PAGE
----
Sunday, January 1, 2012

Talking About Dual Messages

What we've been saying for years--that the difference between what Palestinian leaders say in English and what they say in Arabic represents a real and chilling issue for any kind of effective moves toward peace--is now the subject of a New York Times article, Finding Fault in the Palestinian Messages That Aren’t So Public.

JERUSALEM — A new book by an Israeli watchdog group catalogs dozens of examples of messages broadcast by the Palestinian Authority for its domestic audience that would seem at odds with the pursuit of peace and a two-state solution.
Instead, the authors say, their findings show a pattern of non-recognition of Israel’s right to exist, demonization of Israel and promotion of violence.

Of course, this is nothing new. For years, many Israeli and Palestinian analysts have said that what Palestinian leaders tell their own people in their own language — as opposed to English-language statements tailored to opinion in the rest of the world — is the truest reflection of their actual beliefs. This has had the effect of further entrenching the sides to the conflict and undermining confidence that it can ever be resolved.

“There is no doubt in my mind that in the mainstream of the Palestinian national movement, Israel is not considered legitimate,” said Shlomo Avineri, an Israeli professor of political science at the Hebrew University of Jerusalem, reflecting a widespread sense of disillusionment. “This is the inner truth of the Palestinians,” he said. “They really mean it. It is not what they say on CNN, but it is what they teach their children.”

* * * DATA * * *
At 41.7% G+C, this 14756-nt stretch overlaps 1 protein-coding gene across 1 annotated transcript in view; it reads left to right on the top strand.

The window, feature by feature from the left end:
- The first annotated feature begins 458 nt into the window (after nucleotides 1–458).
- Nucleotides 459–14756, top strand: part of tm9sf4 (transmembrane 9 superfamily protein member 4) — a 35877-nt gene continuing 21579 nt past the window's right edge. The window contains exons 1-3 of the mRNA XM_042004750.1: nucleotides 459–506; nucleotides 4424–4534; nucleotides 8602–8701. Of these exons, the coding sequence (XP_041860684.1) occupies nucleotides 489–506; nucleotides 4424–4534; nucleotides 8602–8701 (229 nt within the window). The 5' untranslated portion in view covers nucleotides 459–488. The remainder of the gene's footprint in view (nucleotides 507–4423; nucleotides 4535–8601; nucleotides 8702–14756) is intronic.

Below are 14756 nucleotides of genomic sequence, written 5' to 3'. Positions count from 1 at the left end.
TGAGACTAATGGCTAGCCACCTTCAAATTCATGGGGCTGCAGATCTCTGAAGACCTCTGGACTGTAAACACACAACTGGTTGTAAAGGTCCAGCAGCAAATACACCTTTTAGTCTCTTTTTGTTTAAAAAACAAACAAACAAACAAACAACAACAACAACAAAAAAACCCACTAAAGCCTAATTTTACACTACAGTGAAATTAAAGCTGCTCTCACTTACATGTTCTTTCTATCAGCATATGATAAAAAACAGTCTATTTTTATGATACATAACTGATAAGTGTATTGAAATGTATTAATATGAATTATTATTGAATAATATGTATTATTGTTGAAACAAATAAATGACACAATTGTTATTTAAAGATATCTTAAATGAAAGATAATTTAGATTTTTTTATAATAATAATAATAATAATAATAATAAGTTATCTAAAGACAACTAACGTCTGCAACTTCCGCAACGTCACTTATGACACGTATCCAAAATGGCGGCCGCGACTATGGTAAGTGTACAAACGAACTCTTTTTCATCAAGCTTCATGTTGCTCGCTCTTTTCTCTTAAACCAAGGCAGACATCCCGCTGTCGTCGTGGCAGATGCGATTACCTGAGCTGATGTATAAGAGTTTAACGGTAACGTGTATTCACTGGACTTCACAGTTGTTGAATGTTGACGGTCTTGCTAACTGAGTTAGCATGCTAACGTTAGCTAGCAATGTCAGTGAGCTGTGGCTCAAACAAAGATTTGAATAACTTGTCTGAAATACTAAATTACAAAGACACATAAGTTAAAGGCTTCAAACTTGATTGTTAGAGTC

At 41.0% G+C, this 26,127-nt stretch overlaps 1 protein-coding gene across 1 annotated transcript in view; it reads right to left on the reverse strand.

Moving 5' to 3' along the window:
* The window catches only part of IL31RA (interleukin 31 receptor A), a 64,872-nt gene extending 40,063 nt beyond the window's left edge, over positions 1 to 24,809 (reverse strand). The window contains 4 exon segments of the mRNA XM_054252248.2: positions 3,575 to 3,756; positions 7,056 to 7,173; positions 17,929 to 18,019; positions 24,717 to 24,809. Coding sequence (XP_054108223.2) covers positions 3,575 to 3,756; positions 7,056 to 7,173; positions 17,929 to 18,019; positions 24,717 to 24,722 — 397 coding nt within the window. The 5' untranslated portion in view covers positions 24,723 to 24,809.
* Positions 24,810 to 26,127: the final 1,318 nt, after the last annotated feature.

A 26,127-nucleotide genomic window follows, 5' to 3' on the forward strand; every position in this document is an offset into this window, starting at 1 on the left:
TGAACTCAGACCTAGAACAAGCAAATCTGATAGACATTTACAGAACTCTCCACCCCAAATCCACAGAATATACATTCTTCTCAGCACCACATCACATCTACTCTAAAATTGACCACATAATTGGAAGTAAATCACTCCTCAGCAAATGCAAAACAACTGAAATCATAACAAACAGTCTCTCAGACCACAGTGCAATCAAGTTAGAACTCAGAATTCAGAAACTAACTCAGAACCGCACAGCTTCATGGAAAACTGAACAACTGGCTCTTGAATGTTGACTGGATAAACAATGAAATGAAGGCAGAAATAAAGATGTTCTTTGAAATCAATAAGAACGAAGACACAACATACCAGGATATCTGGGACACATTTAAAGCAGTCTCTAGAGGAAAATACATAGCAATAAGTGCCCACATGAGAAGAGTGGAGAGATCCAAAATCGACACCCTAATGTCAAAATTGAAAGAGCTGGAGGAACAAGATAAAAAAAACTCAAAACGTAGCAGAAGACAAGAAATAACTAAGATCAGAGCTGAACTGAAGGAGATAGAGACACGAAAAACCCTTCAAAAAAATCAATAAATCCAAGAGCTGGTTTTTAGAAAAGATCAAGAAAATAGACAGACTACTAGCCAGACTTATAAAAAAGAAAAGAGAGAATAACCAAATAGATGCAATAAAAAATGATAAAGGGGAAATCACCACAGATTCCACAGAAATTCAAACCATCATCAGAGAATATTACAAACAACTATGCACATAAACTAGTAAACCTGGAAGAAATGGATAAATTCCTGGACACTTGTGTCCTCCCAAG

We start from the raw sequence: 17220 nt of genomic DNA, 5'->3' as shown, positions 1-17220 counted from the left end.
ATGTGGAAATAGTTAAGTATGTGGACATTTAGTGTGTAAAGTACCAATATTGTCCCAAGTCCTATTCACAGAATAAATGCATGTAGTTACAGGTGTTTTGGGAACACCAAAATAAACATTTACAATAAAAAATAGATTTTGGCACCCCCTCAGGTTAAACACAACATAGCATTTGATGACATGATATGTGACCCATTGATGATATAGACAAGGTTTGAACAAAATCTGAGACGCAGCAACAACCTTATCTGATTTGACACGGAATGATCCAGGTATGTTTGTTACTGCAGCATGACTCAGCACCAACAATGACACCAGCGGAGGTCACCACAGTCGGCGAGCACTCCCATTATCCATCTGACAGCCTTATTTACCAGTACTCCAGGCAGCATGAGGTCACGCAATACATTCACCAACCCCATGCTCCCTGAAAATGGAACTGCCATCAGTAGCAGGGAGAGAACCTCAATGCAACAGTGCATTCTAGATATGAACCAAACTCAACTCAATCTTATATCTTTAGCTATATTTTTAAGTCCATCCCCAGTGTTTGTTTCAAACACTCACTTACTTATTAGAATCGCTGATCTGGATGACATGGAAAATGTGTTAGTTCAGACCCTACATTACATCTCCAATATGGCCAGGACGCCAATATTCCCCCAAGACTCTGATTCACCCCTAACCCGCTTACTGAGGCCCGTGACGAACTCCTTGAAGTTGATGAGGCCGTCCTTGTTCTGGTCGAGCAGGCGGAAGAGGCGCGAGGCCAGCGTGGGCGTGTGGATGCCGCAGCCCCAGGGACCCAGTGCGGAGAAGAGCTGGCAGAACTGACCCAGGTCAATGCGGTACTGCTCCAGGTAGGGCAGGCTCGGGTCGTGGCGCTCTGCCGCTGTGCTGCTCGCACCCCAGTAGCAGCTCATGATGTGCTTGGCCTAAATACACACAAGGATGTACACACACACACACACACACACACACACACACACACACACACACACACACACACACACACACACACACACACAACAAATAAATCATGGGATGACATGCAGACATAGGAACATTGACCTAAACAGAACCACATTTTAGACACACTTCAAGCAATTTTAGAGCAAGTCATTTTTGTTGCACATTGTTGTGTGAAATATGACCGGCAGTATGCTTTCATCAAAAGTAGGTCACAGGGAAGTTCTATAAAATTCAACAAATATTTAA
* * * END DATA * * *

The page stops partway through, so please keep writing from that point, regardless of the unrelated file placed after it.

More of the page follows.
This is in some ways a very positive article, but there is enough poison slipped in that I feel the need to point some of it out. The next paragraph goes on:

But for many, the subject of incitement and media monitoring has become as contentious as some of the messages, especially since these pronouncements are often used to score propaganda points.

Well, yes, when people are talking peace out of one side of their mouth, and endless war out of the other, it does make an oddly good propaganda point.

I'm also bothered by some of the counterexamples of Israeli bad faith that are provided, particularly the comment about the education minister planning to take schoolchildren to Hebron on field trips. Given Hebron's enormous historical significance to Jews, this does not strike me as an action which should be taken as threatening to the Palestinian position. Another example given is of the arrests made over the endorsements of The King's Torah, something that should in fact be a point in favor of Israel's promotion of peace. Set against the large, public, and officially sanctioned gestures of respect toward terrorists such as Dalal Mughrabi, whose face graces the banner in the photograph accompanying the article, this seems like desperate reaching for equivalency straws.

And, of course, this raised my hackles: Mr. Marcus, who set up Palestinian Media Watch in 1996, says that he wants to foster genuine reconciliation. His critics, however, note that he is a settler who lives in the Gush Etzion bloc south of Jerusalem, a contested area of the West Bank that Israel intends to keep under any agreement with the Palestinians.

Note the logic here. (Actually, first note the anonymity of the critics, and the neutral use of the word 'note'. Itamar Marcus declares that he wants reconciliation and peace. Set again this is the criticism that he is living on disputed territory. Clearly, the 'critics' who 'note' this believe that any Israeli (although no Palestinian) who claims to want peace must prove it by living in undisputed territory. Ironic, given that the whole point of Mr. Marcus' work is to point out that, according what Palestinian leaders say in Arabic, all of Israel is 'disputed'.

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